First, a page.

During her presentation, Sharon described how her small team works on adapting and navigating to meet the future. They follow three simple steps: listen, talk, design; and work in collaboration with other designers so they are open and flexible to different points of view. “The answer to how do we keep moving forward is collaboration.” Collaborators bring inspiration as well as expertise to their projects they are part of the process from the beginning. Freelancers and junior designers attend meetings with clients, as it is important that they hear from the client directly. There is no hierarchy in her company, she believes that is how research and creativity flows best.

Werner Design Werks’ portfolio includes a series of children’s books, Alphabeasties and other Amazing TypesBugs by the NumbersAlphasaurs and other Prehistoric Types, published by Blue Apple Books. I couldn’t miss the opportunity to get a copy for my 4-year-old alphabet fan & zoologist, and Sharon kindly signed it with a cute note for him (“Tomas, T is for Tiger”).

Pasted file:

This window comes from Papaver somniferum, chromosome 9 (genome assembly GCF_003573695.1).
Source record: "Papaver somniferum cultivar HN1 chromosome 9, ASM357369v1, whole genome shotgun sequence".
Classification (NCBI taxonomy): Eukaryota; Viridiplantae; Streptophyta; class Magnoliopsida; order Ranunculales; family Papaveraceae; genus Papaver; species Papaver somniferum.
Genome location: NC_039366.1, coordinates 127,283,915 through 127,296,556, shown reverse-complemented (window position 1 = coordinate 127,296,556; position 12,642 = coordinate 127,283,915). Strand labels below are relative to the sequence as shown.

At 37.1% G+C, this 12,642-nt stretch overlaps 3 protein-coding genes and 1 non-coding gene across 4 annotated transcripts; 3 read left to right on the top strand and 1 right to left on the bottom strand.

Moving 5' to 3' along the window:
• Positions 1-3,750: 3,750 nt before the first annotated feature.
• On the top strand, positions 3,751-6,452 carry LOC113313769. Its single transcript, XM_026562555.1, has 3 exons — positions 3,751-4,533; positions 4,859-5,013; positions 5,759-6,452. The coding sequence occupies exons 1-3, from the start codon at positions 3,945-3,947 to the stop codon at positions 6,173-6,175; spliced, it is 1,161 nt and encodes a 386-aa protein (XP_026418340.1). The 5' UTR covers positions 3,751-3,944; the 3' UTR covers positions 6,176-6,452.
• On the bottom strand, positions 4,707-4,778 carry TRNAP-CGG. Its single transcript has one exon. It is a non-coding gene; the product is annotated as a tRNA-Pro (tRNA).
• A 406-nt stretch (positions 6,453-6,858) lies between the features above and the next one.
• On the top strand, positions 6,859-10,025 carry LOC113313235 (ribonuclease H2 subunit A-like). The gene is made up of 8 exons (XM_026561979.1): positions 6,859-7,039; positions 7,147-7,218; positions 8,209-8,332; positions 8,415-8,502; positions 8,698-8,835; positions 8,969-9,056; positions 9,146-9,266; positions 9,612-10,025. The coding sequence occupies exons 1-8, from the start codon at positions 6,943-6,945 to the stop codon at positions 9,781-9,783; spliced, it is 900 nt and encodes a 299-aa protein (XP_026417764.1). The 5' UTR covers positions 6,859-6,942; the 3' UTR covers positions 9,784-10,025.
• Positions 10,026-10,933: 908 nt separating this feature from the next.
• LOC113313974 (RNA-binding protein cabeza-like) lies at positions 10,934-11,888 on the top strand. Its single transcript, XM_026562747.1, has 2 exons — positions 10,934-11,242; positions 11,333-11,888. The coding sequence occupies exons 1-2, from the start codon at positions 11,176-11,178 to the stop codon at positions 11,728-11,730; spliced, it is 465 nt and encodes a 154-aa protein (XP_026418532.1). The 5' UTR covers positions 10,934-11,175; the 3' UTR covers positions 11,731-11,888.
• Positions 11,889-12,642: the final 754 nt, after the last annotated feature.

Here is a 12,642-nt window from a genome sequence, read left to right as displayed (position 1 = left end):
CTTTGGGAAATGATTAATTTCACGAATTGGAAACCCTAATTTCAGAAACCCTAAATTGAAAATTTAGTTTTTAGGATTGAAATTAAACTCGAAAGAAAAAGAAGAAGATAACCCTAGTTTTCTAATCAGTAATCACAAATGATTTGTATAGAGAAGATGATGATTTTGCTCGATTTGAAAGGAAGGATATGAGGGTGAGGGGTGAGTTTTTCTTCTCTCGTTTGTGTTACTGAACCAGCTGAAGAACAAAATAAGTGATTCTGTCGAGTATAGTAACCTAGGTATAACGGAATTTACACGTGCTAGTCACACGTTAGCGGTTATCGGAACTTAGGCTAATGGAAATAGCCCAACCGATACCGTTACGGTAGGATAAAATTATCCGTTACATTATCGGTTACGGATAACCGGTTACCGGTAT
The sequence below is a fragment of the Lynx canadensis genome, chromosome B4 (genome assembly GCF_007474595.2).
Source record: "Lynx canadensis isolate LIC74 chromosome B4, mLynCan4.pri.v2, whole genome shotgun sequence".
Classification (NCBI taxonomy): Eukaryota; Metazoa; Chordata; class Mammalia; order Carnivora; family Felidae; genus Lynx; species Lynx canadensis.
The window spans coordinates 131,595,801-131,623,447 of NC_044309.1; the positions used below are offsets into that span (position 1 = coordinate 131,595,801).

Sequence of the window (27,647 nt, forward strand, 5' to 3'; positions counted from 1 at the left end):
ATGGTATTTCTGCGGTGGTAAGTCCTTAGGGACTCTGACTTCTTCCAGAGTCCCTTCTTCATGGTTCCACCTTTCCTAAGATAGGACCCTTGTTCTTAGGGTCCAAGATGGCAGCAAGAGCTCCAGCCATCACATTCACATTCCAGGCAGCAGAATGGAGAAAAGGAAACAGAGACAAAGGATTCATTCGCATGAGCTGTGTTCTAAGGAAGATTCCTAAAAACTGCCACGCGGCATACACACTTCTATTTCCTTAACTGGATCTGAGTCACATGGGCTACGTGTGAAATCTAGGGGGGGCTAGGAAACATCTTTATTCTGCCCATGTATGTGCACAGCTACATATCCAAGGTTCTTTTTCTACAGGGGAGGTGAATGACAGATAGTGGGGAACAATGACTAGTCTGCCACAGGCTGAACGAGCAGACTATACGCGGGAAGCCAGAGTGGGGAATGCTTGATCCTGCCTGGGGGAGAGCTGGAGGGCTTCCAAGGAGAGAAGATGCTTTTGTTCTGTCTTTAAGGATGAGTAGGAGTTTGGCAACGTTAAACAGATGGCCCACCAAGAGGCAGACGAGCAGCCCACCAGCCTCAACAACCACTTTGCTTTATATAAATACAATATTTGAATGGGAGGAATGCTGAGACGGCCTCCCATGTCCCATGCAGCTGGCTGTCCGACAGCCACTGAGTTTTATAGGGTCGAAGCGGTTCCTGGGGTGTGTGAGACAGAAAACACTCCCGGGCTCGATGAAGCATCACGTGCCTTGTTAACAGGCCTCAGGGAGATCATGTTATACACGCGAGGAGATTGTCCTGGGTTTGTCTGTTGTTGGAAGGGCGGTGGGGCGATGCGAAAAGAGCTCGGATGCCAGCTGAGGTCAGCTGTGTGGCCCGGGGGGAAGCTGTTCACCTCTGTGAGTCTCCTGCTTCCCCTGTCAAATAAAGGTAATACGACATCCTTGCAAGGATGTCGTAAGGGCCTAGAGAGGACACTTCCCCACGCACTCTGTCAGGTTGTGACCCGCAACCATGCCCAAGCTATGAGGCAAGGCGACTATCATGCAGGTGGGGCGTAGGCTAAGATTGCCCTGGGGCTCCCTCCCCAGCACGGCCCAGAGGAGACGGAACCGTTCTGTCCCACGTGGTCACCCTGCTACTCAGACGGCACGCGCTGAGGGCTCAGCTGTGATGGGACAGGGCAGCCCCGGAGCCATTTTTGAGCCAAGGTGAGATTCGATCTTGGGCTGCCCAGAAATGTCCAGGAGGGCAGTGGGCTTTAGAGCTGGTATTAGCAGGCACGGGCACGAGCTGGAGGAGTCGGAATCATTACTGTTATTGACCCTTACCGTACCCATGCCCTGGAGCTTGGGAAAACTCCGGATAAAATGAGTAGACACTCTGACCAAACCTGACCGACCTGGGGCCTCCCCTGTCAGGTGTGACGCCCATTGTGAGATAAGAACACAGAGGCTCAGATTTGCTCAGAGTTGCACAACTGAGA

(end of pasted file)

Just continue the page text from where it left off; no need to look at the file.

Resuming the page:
Alphabeasties books were also a good example of collaboration between Sharon and Sarah Forss, senior designer at Werner Design Werks. The project started as a fluke, it was their own personal project and suddenly someone was interested in publishing it as a book. Sharon recalls thinking, “What can we bring to an alphabet book that hasn’t been done before? Typography, that’s what we know about!” and so the first book was born.  As the younger generations are paying more attention to design nowadays, the project aimed to demonstrate “that typography is fun, that type has a personality and can express more than simply the words being spelled.” It was a creative outlet but it not always easy to find the time to work on side projects. The tactics that worked for Sharon to push that personal project was treating it like a real project with a real client; carving up the time to do it. She emphasized the importance of giving personal projects the attention they deserve, from your website to a project you are passionate about.